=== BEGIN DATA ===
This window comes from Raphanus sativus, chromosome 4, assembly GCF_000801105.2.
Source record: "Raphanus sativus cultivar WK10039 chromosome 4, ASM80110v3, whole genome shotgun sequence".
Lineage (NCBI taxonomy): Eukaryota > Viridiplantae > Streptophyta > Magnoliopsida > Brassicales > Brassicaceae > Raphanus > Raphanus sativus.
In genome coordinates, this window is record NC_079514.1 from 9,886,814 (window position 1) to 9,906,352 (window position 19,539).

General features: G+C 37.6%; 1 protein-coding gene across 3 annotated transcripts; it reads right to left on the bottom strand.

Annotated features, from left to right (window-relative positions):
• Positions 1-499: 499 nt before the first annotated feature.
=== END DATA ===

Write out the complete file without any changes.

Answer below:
This window comes from Raphanus sativus, chromosome 4, assembly GCF_000801105.2.
Source record: "Raphanus sativus cultivar WK10039 chromosome 4, ASM80110v3, whole genome shotgun sequence".
Lineage (NCBI taxonomy): Eukaryota > Viridiplantae > Streptophyta > Magnoliopsida > Brassicales > Brassicaceae > Raphanus > Raphanus sativus.
In genome coordinates, this window is record NC_079514.1 from 9,886,814 (window position 1) to 9,906,352 (window position 19,539).

General features: G+C 37.6%; 1 protein-coding gene across 3 annotated transcripts; it reads right to left on the bottom strand.

Annotated features, from left to right (window-relative positions):
• Positions 1-499: 499 nt before the first annotated feature.